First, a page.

How the US government tricked itself into buying $1.2M in illegal weapons
To test just how easy it is for cops to get high-tech military equipment, a government agency asked for more than $1.2 million in weapons by pretending to be a fake law enforcement agency — and got it, according to a report published last week.
The Government Accountability Office, the agency tasked with overseeing government abuse, made up a fictitious agency website and address to ask the Department of Defense for more than a million dollars in military equipment.
They received the equipment, which included night-vision goggles, M-16A2 rifles, and pipe bomb equipment, from a military warehouse in less than a week.
“They never did any verification, like visit our ‘location,’ and most of it was by email,” Zina Merritt, director of the GAO’s defense capabilities and management team, told The Marshall Project. “It was like getting stuff off of eBay.”
After receiving the weapons, the GAO recommended more tightly regulating transfer of military equipment and conducting a risk assessment test in order to prevent real-life fraud.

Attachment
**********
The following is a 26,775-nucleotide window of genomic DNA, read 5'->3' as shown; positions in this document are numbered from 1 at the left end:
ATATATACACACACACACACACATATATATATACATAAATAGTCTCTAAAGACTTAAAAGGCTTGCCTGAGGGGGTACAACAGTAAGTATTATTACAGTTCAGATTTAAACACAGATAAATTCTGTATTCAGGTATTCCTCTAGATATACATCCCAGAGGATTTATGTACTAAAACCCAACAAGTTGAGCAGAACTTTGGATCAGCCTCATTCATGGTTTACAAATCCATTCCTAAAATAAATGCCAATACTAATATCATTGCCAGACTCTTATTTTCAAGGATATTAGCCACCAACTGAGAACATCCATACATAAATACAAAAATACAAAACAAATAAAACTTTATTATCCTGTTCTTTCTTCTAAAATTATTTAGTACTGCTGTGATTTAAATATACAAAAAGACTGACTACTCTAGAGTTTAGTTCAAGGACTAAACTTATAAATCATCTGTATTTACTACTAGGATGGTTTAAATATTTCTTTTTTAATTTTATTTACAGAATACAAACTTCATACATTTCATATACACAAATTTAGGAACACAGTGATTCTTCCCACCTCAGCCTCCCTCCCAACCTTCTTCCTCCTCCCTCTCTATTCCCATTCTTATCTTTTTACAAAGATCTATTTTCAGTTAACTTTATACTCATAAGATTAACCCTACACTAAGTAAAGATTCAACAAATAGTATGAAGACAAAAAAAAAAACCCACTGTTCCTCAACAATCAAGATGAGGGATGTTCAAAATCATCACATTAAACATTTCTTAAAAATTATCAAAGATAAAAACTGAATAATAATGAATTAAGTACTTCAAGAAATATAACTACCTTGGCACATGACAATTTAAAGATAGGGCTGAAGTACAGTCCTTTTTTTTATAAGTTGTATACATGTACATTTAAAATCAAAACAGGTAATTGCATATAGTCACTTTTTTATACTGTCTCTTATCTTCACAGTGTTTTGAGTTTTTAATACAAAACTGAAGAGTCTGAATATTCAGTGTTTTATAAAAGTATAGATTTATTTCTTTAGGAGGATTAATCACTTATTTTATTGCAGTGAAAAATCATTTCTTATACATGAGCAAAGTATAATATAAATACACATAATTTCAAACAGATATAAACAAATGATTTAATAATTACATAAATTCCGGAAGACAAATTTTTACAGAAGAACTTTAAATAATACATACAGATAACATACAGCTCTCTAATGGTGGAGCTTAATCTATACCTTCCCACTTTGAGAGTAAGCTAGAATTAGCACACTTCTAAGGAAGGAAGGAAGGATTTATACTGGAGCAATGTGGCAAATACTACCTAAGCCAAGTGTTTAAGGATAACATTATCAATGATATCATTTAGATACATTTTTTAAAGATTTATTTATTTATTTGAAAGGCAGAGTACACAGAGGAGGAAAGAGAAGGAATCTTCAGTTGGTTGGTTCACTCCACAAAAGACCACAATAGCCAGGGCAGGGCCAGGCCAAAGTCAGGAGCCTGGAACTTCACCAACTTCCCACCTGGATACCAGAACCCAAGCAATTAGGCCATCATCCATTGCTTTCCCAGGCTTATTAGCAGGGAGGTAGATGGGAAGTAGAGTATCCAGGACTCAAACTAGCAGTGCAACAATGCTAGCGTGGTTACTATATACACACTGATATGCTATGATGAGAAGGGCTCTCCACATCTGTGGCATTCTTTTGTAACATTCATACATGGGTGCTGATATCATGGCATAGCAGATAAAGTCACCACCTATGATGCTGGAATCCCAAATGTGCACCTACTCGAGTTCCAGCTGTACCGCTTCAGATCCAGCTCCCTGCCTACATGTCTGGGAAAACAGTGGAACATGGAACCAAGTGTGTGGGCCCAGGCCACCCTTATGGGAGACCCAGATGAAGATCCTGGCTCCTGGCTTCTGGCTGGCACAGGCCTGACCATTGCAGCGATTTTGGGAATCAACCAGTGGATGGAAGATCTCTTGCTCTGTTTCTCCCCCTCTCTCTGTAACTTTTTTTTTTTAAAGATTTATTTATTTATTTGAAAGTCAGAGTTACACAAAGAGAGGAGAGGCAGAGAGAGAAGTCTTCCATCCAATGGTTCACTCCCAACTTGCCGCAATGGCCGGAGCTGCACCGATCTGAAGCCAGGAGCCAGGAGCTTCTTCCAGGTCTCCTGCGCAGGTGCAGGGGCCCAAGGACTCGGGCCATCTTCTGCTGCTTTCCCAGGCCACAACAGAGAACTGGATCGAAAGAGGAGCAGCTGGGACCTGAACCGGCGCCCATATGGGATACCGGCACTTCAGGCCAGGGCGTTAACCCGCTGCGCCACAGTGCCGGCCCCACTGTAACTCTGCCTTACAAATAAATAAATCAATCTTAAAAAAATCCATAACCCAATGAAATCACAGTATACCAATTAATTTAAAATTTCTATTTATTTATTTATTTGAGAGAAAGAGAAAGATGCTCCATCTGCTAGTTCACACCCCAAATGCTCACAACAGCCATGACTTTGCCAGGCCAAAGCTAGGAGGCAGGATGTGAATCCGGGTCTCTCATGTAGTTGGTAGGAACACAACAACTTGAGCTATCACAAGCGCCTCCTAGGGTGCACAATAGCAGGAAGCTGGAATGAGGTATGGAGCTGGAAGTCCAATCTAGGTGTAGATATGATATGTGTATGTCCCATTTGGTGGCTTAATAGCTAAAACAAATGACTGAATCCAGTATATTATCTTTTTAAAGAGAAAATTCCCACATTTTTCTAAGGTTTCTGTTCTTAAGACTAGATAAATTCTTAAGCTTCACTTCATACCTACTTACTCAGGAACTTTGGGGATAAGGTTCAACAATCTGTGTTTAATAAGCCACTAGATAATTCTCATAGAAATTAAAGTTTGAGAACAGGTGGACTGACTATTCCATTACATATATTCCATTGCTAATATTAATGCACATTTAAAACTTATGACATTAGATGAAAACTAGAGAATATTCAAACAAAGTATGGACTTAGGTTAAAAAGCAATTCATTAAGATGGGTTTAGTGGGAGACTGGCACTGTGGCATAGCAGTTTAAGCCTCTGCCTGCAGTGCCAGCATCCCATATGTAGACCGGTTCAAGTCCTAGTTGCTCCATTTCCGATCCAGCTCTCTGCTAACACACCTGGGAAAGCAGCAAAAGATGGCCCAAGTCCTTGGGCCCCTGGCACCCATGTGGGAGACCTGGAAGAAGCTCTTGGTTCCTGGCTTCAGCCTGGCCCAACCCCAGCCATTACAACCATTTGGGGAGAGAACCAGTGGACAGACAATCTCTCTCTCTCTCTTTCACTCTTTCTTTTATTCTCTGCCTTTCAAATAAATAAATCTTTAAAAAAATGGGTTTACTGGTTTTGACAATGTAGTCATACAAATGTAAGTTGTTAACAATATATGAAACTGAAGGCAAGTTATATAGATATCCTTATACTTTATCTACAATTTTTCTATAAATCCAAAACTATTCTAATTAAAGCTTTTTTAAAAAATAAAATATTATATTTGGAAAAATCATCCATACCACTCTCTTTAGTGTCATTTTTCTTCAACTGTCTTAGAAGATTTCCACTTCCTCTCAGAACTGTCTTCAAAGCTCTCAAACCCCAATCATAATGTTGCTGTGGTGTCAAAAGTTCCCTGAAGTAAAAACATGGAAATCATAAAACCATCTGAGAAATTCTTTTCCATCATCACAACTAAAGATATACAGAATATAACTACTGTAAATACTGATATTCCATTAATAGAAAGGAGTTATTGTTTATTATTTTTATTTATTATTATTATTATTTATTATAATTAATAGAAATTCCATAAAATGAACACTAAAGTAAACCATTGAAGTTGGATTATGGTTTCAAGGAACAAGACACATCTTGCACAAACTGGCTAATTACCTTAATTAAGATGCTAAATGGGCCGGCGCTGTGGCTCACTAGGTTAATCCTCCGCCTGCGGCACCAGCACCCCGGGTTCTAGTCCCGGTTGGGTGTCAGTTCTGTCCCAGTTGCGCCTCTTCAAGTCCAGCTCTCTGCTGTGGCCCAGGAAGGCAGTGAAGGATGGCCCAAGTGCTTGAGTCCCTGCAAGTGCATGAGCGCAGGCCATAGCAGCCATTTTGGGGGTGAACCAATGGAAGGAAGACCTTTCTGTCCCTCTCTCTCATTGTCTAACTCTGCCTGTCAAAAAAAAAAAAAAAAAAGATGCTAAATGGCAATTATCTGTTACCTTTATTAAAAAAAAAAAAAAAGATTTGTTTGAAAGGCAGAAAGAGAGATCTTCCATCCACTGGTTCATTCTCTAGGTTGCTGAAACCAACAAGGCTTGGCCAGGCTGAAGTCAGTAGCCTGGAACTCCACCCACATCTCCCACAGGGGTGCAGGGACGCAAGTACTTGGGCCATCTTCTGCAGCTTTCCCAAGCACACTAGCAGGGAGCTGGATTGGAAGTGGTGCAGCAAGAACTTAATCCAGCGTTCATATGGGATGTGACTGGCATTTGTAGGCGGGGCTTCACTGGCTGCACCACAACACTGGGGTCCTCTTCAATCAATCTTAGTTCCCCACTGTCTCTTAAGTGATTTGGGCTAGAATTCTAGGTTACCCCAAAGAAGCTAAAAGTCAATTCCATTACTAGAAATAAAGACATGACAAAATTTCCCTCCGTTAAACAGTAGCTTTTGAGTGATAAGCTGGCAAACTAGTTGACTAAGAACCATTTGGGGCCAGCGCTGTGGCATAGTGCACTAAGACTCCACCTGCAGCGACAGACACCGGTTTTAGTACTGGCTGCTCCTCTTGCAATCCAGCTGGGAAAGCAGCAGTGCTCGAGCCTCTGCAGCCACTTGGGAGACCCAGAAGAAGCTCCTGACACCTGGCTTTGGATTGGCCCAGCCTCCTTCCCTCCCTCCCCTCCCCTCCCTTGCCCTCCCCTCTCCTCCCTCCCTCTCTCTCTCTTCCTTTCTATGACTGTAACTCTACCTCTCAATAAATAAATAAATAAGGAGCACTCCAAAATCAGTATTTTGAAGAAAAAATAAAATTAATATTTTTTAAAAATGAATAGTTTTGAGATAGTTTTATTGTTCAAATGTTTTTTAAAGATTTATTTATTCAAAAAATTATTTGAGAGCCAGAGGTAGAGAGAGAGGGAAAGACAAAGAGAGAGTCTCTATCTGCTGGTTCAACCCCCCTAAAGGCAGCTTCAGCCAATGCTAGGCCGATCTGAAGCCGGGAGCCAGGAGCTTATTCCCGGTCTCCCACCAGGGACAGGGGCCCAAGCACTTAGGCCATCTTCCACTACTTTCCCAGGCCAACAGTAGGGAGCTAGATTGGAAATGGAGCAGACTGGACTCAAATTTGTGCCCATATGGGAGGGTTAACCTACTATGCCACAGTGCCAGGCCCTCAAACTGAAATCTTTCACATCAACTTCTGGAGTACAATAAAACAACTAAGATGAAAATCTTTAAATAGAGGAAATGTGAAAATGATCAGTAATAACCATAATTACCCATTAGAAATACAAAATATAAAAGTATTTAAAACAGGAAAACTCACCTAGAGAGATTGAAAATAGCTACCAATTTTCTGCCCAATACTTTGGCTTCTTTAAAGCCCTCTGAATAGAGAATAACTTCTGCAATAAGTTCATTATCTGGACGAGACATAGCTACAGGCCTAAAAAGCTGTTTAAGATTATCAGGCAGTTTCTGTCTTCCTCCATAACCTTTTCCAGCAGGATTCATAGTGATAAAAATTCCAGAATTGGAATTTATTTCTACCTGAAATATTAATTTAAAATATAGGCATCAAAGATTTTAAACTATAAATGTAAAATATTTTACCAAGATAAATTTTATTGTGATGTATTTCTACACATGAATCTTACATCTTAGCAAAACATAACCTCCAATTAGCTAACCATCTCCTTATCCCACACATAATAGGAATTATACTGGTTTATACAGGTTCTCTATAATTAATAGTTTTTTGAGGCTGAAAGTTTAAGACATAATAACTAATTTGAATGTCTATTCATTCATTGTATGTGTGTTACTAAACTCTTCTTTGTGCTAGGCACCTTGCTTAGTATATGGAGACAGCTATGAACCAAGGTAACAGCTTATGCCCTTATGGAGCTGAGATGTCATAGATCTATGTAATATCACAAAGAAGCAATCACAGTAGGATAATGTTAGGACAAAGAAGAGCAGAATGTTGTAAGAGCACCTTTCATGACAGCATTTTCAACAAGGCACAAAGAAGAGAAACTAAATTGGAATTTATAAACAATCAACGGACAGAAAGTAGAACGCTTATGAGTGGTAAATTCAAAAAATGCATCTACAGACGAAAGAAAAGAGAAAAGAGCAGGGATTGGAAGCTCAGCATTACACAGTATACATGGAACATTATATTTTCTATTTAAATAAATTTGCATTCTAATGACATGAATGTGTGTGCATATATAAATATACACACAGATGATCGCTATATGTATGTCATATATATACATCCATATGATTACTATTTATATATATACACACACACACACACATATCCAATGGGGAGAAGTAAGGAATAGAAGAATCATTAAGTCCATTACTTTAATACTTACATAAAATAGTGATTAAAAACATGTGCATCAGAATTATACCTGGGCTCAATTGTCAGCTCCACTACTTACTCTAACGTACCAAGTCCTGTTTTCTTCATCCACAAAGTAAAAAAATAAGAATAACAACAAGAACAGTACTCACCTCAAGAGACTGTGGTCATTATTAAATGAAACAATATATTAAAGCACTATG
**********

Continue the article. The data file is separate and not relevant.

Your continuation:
The DoD agreed to better monitor transfer of equipment by physically visiting the location of the agency and conducting a fraud assessment in 2018, according to the report.
But Jim Pasco, executive director of the Fraternal Order of Police, told the Marshall Project that cases of possible fraud should not be used as a knock against the program.
“It suggests only that the US military is one of the world’s largest bureaucracies and as such is going to have some lapses in material control,” he said.
GAO’s investigation into the transfer of military equipment came after public outrage over the equipment carried by Ferguson police during protests over the fatal shooting of Michael Brown in 2014, according to TMP.
THE MIGHTY SURVEY GIVE-AWAY
We want to hear your thoughts. Complete our survey for a chance to win 1 of 5 gaming consoles
- 100 years ago, the real-life Lawrence of Arabia authored a leadership pamphlet full of insights that are still useful today
- The US Navy is getting a 'game-changing' upgrade that could turn the tables on China and Russia
- A van plowed into dozens of people on a tourist-heavy street in Barcelona — suspect in custody, multiple fatalities reported
- These photos of the border between North and South Korea show just how disastrous a nuclear strike could be
- US kills 7 al Shabaab fighters in Somalia air strike
- The US-North Korean crisis will face a major test on Monday as Kim Jong Un holds his fire on Guam
Follow @BusinessInsider on Twitter .